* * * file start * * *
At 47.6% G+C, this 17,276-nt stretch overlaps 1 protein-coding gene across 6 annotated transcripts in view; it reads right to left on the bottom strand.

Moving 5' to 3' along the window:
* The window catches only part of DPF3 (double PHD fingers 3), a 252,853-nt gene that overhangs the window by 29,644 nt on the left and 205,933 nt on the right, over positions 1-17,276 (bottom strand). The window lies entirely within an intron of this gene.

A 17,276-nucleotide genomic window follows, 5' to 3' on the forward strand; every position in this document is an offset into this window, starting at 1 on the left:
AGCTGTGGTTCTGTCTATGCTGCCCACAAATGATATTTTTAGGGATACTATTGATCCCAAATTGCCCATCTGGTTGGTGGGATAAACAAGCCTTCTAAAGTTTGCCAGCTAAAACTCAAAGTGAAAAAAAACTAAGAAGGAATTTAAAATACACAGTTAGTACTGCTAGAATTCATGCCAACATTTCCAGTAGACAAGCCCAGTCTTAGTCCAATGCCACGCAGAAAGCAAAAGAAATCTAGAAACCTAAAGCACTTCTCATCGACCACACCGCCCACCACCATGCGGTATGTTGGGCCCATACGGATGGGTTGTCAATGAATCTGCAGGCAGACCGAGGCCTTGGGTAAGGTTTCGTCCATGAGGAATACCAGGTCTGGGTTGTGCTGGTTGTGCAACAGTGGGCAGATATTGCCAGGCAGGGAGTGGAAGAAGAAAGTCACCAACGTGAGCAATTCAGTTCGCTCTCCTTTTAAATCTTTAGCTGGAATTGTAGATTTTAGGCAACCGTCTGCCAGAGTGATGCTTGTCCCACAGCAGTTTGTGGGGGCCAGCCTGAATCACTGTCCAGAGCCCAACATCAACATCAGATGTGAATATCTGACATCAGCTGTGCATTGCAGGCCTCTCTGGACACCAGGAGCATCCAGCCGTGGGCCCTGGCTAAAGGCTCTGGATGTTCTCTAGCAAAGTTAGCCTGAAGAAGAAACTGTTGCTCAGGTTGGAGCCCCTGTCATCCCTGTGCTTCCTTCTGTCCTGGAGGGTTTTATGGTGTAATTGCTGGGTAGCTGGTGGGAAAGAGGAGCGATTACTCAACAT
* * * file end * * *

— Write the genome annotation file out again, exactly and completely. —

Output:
At 47.6% G+C, this 17,276-nt stretch overlaps 1 protein-coding gene across 6 annotated transcripts in view; it reads right to left on the bottom strand.

Moving 5' to 3' along the window:
* The window catches only part of DPF3 (double PHD fingers 3), a 252,853-nt gene that overhangs the window by 29,644 nt on the left and 205,933 nt on the right, over positions 1-17,276 (bottom strand). The window lies entirely within an intron of this gene.

A 17,276-nucleotide genomic window follows, 5' to 3' on the forward strand; every position in this document is an offset into this window, starting at 1 on the left:
AGCTGTGGTTCTGTCTATGCTGCCCACAAATGATATTTTTAGGGATACTATTGATCCCAAATTGCCCATCTGGTTGGTGGGATAAACAAGCCTTCTAAAGTTTGCCAGCTAAAACTCAAAGTGAAAAAAAACTAAGAAGGAATTTAAAATACACAGTTAGTACTGCTAGAATTCATGCCAACATTTCCAGTAGACAAGCCCAGTCTTAGTCCAATGCCACGCAGAAAGCAAAAGAAATCTAGAAACCTAAAGCACTTCTCATCGACCACACCGCCCACCACCATGCGGTATGTTGGGCCCATACGGATGGGTTGTCAATGAATCTGCAGGCAGACCGAGGCCTTGGGTAAGGTTTCGTCCATGAGGAATACCAGGTCTGGGTTGTGCTGGTTGTGCAACAGTGGGCAGATATTGCCAGGCAGGGAGTGGAAGAAGAAAGTCACCAACGTGAGCAATTCAGTTCGCTCTCCTTTTAAATCTTTAGCTGGAATTGTAGATTTTAGGCAACCGTCTGCCAGAGTGATGCTTGTCCCACAGCAGTTTGTGGGGGCCAGCCTGAATCACTGTCCAGAGCCCAACATCAACATCAGATGTGAATATCTGACATCAGCTGTGCATTGCAGGCCTCTCTGGACACCAGGAGCATCCAGCCGTGGGCCCTGGCTAAAGGCTCTGGATGTTCTCTAGCAAAGTTAGCCTGAAGAAGAAACTGTTGCTCAGGTTGGAGCCCCTGTCATCCCTGTGCTTCCTTCTGTCCTGGAGGGTTTTATGGTGTAATTGCTGGGTAGCTGGTGGGAAAGAGGAGCGATTACTCAACAT